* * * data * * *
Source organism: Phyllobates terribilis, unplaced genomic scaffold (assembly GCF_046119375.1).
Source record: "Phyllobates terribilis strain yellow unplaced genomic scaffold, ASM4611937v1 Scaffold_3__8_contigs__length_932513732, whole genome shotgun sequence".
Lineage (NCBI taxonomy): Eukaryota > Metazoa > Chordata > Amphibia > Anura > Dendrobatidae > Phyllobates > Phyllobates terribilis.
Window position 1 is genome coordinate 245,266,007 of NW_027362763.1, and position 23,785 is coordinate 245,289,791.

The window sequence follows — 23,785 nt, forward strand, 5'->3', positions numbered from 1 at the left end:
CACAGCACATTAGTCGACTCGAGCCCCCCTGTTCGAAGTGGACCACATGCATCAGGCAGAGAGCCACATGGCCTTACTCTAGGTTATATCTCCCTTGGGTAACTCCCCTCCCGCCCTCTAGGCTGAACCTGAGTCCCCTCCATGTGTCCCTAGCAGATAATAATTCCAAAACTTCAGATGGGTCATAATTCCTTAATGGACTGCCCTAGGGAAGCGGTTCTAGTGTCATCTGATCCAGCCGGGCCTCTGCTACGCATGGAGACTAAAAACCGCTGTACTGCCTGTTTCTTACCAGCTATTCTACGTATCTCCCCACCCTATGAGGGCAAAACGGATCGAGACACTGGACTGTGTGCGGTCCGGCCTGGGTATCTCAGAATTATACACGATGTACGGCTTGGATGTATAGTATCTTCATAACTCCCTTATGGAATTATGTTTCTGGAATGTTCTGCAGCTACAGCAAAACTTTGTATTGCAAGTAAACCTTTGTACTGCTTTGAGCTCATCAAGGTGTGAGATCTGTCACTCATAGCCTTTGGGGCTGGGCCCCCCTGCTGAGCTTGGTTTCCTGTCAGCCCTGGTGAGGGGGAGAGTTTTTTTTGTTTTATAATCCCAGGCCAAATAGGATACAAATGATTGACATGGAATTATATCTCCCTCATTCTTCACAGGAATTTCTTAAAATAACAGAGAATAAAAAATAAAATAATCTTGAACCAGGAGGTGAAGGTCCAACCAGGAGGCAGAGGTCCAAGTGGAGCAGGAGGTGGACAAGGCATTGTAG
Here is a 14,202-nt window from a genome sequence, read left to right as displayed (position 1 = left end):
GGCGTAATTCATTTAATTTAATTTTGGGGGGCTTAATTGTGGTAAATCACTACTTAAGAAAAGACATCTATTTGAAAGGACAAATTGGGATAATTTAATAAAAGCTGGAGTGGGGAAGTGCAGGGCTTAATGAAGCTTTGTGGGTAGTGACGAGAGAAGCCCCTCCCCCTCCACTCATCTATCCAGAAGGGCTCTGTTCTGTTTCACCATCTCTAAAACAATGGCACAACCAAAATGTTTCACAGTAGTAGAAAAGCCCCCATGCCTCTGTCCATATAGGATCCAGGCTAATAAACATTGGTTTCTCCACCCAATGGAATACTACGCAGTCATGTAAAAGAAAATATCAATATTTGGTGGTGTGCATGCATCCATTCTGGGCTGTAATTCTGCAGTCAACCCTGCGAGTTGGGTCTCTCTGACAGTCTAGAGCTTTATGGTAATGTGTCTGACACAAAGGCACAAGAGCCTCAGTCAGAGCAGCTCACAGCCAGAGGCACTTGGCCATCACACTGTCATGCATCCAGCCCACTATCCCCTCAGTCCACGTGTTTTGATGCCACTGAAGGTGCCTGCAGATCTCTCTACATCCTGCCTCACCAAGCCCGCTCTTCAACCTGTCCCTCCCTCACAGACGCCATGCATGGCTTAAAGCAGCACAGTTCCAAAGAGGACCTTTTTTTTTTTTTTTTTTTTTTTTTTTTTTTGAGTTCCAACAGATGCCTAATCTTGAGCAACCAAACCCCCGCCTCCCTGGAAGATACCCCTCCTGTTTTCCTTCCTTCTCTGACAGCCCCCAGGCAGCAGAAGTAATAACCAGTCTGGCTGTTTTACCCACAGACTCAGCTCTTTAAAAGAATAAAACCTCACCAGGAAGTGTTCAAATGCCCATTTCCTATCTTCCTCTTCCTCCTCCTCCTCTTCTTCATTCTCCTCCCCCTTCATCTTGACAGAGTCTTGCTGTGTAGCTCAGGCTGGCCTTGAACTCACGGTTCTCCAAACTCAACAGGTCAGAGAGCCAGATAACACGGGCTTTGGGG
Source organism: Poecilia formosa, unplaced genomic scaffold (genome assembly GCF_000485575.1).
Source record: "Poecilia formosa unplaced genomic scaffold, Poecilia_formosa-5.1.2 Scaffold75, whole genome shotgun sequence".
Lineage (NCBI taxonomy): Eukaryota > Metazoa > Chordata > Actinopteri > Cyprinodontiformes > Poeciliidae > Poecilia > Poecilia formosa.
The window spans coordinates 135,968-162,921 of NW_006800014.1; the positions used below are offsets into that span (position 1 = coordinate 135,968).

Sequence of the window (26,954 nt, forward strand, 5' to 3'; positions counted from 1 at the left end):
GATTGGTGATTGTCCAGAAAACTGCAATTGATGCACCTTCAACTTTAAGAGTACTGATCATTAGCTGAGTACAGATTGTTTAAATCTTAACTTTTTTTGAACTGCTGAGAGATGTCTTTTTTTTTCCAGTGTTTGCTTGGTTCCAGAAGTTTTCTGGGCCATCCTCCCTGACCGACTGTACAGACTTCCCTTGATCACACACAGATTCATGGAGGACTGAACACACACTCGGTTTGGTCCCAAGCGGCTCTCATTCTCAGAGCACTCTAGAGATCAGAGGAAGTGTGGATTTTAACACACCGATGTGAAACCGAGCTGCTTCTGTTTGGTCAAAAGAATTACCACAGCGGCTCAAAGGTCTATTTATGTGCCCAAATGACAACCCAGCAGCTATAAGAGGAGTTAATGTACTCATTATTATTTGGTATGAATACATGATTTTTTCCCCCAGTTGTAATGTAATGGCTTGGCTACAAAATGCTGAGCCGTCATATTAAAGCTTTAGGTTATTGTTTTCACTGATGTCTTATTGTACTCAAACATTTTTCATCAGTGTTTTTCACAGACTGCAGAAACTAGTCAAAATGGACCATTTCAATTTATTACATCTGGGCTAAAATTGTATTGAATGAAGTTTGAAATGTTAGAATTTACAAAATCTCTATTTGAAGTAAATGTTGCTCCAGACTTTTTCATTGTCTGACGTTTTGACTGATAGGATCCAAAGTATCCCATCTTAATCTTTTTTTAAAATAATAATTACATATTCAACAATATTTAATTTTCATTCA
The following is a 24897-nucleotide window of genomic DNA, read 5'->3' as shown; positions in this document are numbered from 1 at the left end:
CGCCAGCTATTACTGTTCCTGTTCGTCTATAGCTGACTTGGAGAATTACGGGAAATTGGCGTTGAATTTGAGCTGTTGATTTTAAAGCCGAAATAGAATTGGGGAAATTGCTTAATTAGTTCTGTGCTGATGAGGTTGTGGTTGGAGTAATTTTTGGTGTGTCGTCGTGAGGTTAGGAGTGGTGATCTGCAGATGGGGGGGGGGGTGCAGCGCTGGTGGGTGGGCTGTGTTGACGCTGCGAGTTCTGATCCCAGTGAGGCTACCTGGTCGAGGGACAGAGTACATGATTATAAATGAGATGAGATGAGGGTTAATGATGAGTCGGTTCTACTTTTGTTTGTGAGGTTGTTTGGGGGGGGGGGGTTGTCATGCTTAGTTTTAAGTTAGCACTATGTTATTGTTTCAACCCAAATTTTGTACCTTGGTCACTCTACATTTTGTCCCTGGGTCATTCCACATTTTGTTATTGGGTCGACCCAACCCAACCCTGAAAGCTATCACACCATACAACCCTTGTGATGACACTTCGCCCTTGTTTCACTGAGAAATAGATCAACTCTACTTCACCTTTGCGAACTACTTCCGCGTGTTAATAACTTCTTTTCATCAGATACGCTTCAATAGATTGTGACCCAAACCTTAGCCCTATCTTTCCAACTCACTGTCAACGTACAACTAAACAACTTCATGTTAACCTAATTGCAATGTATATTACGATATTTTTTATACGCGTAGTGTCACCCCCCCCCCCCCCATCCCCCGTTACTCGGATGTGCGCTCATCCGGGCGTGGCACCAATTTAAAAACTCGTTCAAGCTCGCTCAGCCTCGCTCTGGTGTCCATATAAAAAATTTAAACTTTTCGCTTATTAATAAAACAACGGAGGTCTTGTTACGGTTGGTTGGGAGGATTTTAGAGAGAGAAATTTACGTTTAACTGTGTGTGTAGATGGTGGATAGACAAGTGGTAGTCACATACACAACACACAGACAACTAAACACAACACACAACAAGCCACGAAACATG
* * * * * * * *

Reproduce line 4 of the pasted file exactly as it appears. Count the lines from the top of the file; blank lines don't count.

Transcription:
Window position 1 is genome coordinate 245,266,007 of NW_027362763.1, and position 23,785 is coordinate 245,289,791.